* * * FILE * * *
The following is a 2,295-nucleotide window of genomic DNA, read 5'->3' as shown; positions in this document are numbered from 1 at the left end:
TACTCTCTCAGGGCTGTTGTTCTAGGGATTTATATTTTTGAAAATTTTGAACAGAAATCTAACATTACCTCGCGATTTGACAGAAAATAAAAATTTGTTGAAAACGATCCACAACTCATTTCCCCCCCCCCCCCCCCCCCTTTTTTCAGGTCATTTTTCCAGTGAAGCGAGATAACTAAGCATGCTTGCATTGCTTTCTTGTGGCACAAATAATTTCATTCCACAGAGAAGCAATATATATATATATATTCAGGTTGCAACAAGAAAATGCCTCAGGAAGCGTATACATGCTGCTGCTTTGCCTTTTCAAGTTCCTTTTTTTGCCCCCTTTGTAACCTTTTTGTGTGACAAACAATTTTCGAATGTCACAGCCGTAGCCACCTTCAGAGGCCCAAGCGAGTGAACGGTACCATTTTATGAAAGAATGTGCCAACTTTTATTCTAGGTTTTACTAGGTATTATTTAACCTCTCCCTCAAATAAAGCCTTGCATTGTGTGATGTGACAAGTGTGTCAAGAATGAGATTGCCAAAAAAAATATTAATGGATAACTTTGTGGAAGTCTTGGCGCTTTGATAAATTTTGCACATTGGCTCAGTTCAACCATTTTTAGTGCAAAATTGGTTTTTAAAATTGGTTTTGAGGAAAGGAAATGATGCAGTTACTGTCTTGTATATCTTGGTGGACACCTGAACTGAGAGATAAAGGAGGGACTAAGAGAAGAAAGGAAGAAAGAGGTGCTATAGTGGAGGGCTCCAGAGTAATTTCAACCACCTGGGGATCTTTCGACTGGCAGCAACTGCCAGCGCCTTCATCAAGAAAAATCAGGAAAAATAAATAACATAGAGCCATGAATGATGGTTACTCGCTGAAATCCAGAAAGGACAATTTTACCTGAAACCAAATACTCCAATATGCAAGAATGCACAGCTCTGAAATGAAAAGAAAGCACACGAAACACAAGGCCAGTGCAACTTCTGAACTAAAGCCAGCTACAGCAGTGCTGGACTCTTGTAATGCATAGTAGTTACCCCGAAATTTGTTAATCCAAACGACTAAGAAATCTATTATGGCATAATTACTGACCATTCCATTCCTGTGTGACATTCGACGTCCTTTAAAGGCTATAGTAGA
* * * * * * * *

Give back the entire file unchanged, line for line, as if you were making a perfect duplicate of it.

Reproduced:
The following is a 2,295-nucleotide window of genomic DNA, read 5'->3' as shown; positions in this document are numbered from 1 at the left end:
TACTCTCTCAGGGCTGTTGTTCTAGGGATTTATATTTTTGAAAATTTTGAACAGAAATCTAACATTACCTCGCGATTTGACAGAAAATAAAAATTTGTTGAAAACGATCCACAACTCATTTCCCCCCCCCCCCCCCCCCCTTTTTTCAGGTCATTTTTCCAGTGAAGCGAGATAACTAAGCATGCTTGCATTGCTTTCTTGTGGCACAAATAATTTCATTCCACAGAGAAGCAATATATATATATATATTCAGGTTGCAACAAGAAAATGCCTCAGGAAGCGTATACATGCTGCTGCTTTGCCTTTTCAAGTTCCTTTTTTTGCCCCCTTTGTAACCTTTTTGTGTGACAAACAATTTTCGAATGTCACAGCCGTAGCCACCTTCAGAGGCCCAAGCGAGTGAACGGTACCATTTTATGAAAGAATGTGCCAACTTTTATTCTAGGTTTTACTAGGTATTATTTAACCTCTCCCTCAAATAAAGCCTTGCATTGTGTGATGTGACAAGTGTGTCAAGAATGAGATTGCCAAAAAAAATATTAATGGATAACTTTGTGGAAGTCTTGGCGCTTTGATAAATTTTGCACATTGGCTCAGTTCAACCATTTTTAGTGCAAAATTGGTTTTTAAAATTGGTTTTGAGGAAAGGAAATGATGCAGTTACTGTCTTGTATATCTTGGTGGACACCTGAACTGAGAGATAAAGGAGGGACTAAGAGAAGAAAGGAAGAAAGAGGTGCTATAGTGGAGGGCTCCAGAGTAATTTCAACCACCTGGGGATCTTTCGACTGGCAGCAACTGCCAGCGCCTTCATCAAGAAAAATCAGGAAAAATAAATAACATAGAGCCATGAATGATGGTTACTCGCTGAAATCCAGAAAGGACAATTTTACCTGAAACCAAATACTCCAATATGCAAGAATGCACAGCTCTGAAATGAAAAGAAAGCACACGAAACACAAGGCCAGTGCAACTTCTGAACTAAAGCCAGCTACAGCAGTGCTGGACTCTTGTAATGCATAGTAGTTACCCCGAAATTTGTTAATCCAAACGACTAAGAAATCTATTATGGCATAATTACTGACCATTCCATTCCTGTGTGACATTCGACGTCCTTTAAAGGCTATAGTAGA